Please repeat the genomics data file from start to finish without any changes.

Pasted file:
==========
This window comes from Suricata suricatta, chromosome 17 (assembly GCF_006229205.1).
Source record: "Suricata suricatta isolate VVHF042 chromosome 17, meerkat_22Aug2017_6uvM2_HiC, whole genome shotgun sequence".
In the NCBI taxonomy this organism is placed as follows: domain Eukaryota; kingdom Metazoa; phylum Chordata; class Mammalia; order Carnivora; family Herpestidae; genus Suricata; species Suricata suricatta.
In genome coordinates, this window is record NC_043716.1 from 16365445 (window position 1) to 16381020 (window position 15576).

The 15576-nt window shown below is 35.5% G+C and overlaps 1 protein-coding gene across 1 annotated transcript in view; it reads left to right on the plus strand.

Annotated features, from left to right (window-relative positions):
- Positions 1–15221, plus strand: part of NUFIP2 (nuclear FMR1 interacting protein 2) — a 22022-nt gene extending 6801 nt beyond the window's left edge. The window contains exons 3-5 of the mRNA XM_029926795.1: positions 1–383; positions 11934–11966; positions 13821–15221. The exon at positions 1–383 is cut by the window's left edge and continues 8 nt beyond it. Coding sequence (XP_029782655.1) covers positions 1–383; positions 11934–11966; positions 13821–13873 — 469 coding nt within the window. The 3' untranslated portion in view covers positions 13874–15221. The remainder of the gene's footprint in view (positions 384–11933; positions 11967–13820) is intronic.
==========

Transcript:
This window comes from Suricata suricatta, chromosome 17 (assembly GCF_006229205.1).
Source record: "Suricata suricatta isolate VVHF042 chromosome 17, meerkat_22Aug2017_6uvM2_HiC, whole genome shotgun sequence".
In the NCBI taxonomy this organism is placed as follows: domain Eukaryota; kingdom Metazoa; phylum Chordata; class Mammalia; order Carnivora; family Herpestidae; genus Suricata; species Suricata suricatta.
In genome coordinates, this window is record NC_043716.1 from 16365445 (window position 1) to 16381020 (window position 15576).

The 15576-nt window shown below is 35.5% G+C and overlaps 1 protein-coding gene across 1 annotated transcript in view; it reads left to right on the plus strand.

Annotated features, from left to right (window-relative positions):
- Positions 1–15221, plus strand: part of NUFIP2 (nuclear FMR1 interacting protein 2) — a 22022-nt gene extending 6801 nt beyond the window's left edge. The window contains exons 3-5 of the mRNA XM_029926795.1: positions 1–383; positions 11934–11966; positions 13821–15221. The exon at positions 1–383 is cut by the window's left edge and continues 8 nt beyond it. Coding sequence (XP_029782655.1) covers positions 1–383; positions 11934–11966; positions 13821–13873 — 469 coding nt within the window. The 3' untranslated portion in view covers positions 13874–15221. The remainder of the gene's footprint in view (positions 384–11933; positions 11967–13820) is intronic.